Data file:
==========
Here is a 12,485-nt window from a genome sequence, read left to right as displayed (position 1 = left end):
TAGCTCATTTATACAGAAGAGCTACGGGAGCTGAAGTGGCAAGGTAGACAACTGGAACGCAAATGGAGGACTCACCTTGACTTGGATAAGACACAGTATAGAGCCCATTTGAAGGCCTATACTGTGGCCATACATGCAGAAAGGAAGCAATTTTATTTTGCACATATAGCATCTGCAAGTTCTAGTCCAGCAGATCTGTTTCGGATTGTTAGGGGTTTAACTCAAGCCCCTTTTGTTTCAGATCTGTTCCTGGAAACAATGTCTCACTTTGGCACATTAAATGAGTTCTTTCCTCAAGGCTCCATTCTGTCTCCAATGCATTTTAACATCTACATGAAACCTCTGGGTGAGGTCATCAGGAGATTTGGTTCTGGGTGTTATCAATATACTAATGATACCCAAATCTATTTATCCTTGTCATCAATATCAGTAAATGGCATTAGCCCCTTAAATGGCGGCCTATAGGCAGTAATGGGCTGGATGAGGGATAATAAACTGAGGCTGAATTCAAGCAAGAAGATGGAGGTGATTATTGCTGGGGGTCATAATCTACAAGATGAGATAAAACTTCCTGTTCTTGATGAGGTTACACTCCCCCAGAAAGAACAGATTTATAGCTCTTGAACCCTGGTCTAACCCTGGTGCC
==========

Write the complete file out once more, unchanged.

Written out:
Here is a 12,485-nt window from a genome sequence, read left to right as displayed (position 1 = left end):
TAGCTCATTTATACAGAAGAGCTACGGGAGCTGAAGTGGCAAGGTAGACAACTGGAACGCAAATGGAGGACTCACCTTGACTTGGATAAGACACAGTATAGAGCCCATTTGAAGGCCTATACTGTGGCCATACATGCAGAAAGGAAGCAATTTTATTTTGCACATATAGCATCTGCAAGTTCTAGTCCAGCAGATCTGTTTCGGATTGTTAGGGGTTTAACTCAAGCCCCTTTTGTTTCAGATCTGTTCCTGGAAACAATGTCTCACTTTGGCACATTAAATGAGTTCTTTCCTCAAGGCTCCATTCTGTCTCCAATGCATTTTAACATCTACATGAAACCTCTGGGTGAGGTCATCAGGAGATTTGGTTCTGGGTGTTATCAATATACTAATGATACCCAAATCTATTTATCCTTGTCATCAATATCAGTAAATGGCATTAGCCCCTTAAATGGCGGCCTATAGGCAGTAATGGGCTGGATGAGGGATAATAAACTGAGGCTGAATTCAAGCAAGAAGATGGAGGTGATTATTGCTGGGGGTCATAATCTACAAGATGAGATAAAACTTCCTGTTCTTGATGAGGTTACACTCCCCCAGAAAGAACAGATTTATAGCTCTTGAACCCTGGTCTAACCCTGGTGCC